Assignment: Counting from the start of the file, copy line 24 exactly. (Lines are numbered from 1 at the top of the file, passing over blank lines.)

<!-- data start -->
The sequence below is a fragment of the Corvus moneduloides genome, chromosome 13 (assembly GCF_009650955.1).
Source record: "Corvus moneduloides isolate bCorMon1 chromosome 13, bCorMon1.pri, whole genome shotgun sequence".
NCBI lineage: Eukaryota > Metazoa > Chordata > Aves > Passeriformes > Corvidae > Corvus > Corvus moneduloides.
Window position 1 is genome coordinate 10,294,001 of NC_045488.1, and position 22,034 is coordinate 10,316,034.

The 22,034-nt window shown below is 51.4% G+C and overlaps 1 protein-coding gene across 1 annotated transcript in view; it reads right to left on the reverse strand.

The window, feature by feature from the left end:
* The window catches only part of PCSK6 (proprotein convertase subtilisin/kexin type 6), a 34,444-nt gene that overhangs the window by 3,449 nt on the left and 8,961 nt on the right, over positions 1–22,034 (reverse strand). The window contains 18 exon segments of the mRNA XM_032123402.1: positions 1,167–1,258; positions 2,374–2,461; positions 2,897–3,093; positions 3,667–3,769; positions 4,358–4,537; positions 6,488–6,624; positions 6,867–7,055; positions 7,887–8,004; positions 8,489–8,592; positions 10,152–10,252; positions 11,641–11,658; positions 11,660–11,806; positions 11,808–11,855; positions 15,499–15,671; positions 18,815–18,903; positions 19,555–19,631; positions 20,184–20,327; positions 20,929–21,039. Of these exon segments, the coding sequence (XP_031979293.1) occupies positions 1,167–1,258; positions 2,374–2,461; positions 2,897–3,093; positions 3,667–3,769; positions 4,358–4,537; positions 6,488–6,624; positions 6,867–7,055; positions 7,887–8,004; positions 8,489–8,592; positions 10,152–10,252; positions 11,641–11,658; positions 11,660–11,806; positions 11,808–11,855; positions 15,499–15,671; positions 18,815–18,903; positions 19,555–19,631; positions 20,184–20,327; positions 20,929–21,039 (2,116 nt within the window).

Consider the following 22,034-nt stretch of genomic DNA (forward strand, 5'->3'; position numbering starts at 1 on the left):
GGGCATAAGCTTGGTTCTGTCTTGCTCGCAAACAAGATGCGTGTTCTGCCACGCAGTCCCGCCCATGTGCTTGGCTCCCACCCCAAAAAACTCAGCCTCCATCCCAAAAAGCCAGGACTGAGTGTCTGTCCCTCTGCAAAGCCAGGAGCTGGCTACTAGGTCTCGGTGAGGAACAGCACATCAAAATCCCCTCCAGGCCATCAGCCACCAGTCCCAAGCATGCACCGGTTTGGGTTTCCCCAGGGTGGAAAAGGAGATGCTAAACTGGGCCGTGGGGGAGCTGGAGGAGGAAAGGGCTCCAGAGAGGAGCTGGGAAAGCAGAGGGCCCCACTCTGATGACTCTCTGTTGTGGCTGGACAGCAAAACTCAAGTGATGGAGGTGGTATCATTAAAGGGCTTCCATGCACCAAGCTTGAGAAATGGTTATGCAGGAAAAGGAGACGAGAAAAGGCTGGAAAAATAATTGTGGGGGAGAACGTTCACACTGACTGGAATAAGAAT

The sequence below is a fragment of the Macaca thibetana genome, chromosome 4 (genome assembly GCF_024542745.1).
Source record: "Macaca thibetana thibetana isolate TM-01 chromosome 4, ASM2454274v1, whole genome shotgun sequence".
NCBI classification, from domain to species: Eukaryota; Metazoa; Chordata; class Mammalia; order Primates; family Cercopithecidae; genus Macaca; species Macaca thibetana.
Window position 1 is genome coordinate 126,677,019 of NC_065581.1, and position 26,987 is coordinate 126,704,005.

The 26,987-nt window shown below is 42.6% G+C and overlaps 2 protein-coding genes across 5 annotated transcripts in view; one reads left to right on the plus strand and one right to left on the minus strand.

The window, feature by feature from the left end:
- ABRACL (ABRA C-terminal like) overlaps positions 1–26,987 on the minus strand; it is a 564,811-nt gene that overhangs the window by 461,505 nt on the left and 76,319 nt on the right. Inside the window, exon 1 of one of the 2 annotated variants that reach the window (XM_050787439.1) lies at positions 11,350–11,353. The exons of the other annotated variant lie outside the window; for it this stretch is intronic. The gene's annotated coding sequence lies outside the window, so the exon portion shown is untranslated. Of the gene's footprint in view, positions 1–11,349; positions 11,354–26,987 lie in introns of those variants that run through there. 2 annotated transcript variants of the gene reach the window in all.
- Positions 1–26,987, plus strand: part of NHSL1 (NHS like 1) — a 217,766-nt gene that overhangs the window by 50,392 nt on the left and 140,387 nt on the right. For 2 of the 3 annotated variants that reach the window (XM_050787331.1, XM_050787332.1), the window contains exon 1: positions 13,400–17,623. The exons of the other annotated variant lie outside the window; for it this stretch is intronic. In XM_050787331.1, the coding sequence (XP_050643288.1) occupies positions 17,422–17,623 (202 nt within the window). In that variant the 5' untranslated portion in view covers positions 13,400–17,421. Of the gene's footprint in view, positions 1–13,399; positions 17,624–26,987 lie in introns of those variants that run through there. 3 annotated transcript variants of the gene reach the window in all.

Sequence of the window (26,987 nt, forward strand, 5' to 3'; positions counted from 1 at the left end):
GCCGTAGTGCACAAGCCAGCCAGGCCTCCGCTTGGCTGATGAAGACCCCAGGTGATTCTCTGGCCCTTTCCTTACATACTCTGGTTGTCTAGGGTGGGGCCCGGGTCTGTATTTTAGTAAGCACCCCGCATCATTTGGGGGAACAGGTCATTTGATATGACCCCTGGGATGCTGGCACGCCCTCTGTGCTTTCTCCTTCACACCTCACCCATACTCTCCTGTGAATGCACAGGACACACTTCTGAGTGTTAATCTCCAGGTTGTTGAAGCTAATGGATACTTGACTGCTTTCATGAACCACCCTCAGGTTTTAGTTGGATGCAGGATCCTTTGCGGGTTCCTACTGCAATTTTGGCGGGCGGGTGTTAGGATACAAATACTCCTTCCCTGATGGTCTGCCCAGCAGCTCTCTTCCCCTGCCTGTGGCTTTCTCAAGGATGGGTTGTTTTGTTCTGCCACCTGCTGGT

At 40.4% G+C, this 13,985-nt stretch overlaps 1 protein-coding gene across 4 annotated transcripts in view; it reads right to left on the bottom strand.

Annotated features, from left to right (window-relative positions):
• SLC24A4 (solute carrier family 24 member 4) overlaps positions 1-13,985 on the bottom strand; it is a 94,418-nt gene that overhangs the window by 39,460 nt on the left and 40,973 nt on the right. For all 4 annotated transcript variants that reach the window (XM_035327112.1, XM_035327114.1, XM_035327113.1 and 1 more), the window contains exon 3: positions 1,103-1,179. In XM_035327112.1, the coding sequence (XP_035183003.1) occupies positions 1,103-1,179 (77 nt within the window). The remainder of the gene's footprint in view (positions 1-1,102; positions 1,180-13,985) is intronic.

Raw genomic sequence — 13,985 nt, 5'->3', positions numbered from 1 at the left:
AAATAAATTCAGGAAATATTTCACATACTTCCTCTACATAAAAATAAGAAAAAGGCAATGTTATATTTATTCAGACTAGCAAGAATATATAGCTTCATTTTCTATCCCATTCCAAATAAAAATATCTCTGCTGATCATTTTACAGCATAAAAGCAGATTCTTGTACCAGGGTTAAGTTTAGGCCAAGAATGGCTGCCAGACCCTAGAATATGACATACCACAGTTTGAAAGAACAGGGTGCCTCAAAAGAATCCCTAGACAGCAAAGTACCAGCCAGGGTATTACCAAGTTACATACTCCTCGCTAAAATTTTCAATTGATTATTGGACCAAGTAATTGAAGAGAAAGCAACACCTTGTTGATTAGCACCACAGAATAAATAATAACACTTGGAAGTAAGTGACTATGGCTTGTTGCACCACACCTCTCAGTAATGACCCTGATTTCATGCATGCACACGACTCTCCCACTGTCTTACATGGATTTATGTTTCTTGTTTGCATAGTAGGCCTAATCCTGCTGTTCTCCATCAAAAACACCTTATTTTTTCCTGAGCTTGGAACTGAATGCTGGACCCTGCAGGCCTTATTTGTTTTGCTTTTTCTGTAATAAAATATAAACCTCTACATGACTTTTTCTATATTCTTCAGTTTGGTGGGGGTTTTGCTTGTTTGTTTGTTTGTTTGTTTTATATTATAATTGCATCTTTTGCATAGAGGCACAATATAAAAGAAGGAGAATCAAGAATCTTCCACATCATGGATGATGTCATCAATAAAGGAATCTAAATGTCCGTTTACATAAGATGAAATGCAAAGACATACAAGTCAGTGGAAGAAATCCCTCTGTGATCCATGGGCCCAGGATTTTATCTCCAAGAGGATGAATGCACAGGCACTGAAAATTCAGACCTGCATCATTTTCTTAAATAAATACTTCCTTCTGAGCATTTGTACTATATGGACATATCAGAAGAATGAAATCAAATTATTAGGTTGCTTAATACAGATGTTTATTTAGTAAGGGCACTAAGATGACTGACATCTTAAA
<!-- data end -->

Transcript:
AAATAAATTCAGGAAATATTTCACATACTTCCTCTACATAAAAATAAGAAAAAGGCAATGTTATATTTATTCAGACTAGCAAGAATATATAGCTTCATTTTCTATCCCATTCCAAATAAAAATATCTCTGCTGATCATTTTACAGCATAAAAGCAGATTCTTGTACCAGGGTTAAGTTTAGGCCAAGAATGGCTGCCAGACCCTAGAATATGACATACCACAGTTTGAAAGAACAGGGTGCCTCAAAAGAATCCCTAGACAGCAAAGTACCAGCCAGGGTATTACCAAGTTACATACTCCTCGCTAAAATTTTCAATTGATTATTGGACCAAGTAATTGAAGAGAAAGCAACACCTTGTTGATTAGCACCACAGAATAAATAATAACACTTGGAAGTAAGTGACTATGGCTTGTTGCACCACACCTCTCAGTAATGACCCTGATTTCATGCATGCACACGACTCTCCCACTGTCTTACATGGATTTATGTTTCTTGTTTGCATAGTAGGCCTAATCCTGCTGTTCTCCATCAAAAACACCTTATTTTTTCCTGAGCTTGGAACTGAATGCTGGACCCTGCAGGCCTTATTTGTTTTGCTTTTTCTGTAATAAAATATAAACCTCTACATGACTTTTTCTATATTCTTCAGTTTGGTGGGGGTTTTGCTTGTTTGTTTGTTTGTTTGTTTTATATTATAATTGCATCTTTTGCATAGAGGCACAATATAAAAGAAGGAGAATCAAGAATCTTCCACATCATGGATGATGTCATCAATAAAGGAATCTAAATGTCCGTTTACATAAGATGAAATGCAAAGACATACAAGTCAGTGGAAGAAATCCCTCTGTGATCCATGGGCCCAGGATTTTATCTCCAAGAGGATGAATGCACAGGCACTGAAAATTCAGACCTGCATCATTTTCTTAAATAAATACTTCCTTCTGAGCATTTGTACTATATGGACATATCAGAAGAATGAAATCAAATTATTAGGTTGCTTAATACAGATGTTTATTTAGTAAGGGCACTAAGATGACTGACATCTTAAA